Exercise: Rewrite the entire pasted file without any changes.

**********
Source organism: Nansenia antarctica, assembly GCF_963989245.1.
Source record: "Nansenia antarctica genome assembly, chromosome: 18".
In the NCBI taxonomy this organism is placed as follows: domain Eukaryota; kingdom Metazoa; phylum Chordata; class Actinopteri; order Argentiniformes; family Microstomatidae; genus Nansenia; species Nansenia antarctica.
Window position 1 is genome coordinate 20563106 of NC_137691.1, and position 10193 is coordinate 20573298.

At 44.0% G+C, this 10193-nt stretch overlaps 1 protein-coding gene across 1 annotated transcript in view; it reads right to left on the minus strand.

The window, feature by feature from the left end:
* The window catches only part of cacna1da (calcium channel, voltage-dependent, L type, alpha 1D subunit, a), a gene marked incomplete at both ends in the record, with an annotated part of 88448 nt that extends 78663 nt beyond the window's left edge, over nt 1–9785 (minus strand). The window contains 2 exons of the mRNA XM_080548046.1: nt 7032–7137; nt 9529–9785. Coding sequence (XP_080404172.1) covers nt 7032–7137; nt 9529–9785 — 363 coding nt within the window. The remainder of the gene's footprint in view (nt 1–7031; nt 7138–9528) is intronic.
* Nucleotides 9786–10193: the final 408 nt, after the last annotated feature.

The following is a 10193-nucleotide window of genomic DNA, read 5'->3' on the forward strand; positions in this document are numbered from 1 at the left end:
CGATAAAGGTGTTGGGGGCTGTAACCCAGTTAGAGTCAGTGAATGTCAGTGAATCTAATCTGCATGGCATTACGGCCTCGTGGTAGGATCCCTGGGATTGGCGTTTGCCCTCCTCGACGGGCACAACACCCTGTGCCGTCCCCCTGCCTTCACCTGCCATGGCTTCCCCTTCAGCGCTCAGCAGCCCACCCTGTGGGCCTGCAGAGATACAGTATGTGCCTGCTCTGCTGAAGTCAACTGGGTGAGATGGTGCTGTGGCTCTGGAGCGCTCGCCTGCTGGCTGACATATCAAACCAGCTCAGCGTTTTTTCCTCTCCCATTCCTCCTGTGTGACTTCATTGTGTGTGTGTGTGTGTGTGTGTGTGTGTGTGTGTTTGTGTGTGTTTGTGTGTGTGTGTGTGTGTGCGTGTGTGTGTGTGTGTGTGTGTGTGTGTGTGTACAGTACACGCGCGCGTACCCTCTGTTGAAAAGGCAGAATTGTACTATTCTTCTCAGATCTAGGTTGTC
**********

Source organism: Nansenia antarctica, assembly GCF_963989245.1.
Source record: "Nansenia antarctica genome assembly, chromosome: 18".
In the NCBI taxonomy this organism is placed as follows: domain Eukaryota; kingdom Metazoa; phylum Chordata; class Actinopteri; order Argentiniformes; family Microstomatidae; genus Nansenia; species Nansenia antarctica.
Window position 1 is genome coordinate 20563106 of NC_137691.1, and position 10193 is coordinate 20573298.

At 44.0% G+C, this 10193-nt stretch overlaps 1 protein-coding gene across 1 annotated transcript in view; it reads right to left on the minus strand.

The window, feature by feature from the left end:
* The window catches only part of cacna1da (calcium channel, voltage-dependent, L type, alpha 1D subunit, a), a gene marked incomplete at both ends in the record, with an annotated part of 88448 nt that extends 78663 nt beyond the window's left edge, over nt 1–9785 (minus strand). The window contains 2 exons of the mRNA XM_080548046.1: nt 7032–7137; nt 9529–9785. Coding sequence (XP_080404172.1) covers nt 7032–7137; nt 9529–9785 — 363 coding nt within the window. The remainder of the gene's footprint in view (nt 1–7031; nt 7138–9528) is intronic.
* Nucleotides 9786–10193: the final 408 nt, after the last annotated feature.

The following is a 10193-nucleotide window of genomic DNA, read 5'->3' on the forward strand; positions in this document are numbered from 1 at the left end:
CGATAAAGGTGTTGGGGGCTGTAACCCAGTTAGAGTCAGTGAATGTCAGTGAATCTAATCTGCATGGCATTACGGCCTCGTGGTAGGATCCCTGGGATTGGCGTTTGCCCTCCTCGACGGGCACAACACCCTGTGCCGTCCCCCTGCCTTCACCTGCCATGGCTTCCCCTTCAGCGCTCAGCAGCCCACCCTGTGGGCCTGCAGAGATACAGTATGTGCCTGCTCTGCTGAAGTCAACTGGGTGAGATGGTGCTGTGGCTCTGGAGCGCTCGCCTGCTGGCTGACATATCAAACCAGCTCAGCGTTTTTTCCTCTCCCATTCCTCCTGTGTGACTTCATTGTGTGTGTGTGTGTGTGTGTGTGTGTGTGTGTGTTTGTGTGTGTTTGTGTGTGTGTGTGTGTGTGCGTGTGTGTGTGTGTGTGTGTGTGTGTGTGTGTACAGTACACGCGCGCGTACCCTCTGTTGAAAAGGCAGAATTGTACTATTCTTCTCAGATCTAGGTTGTC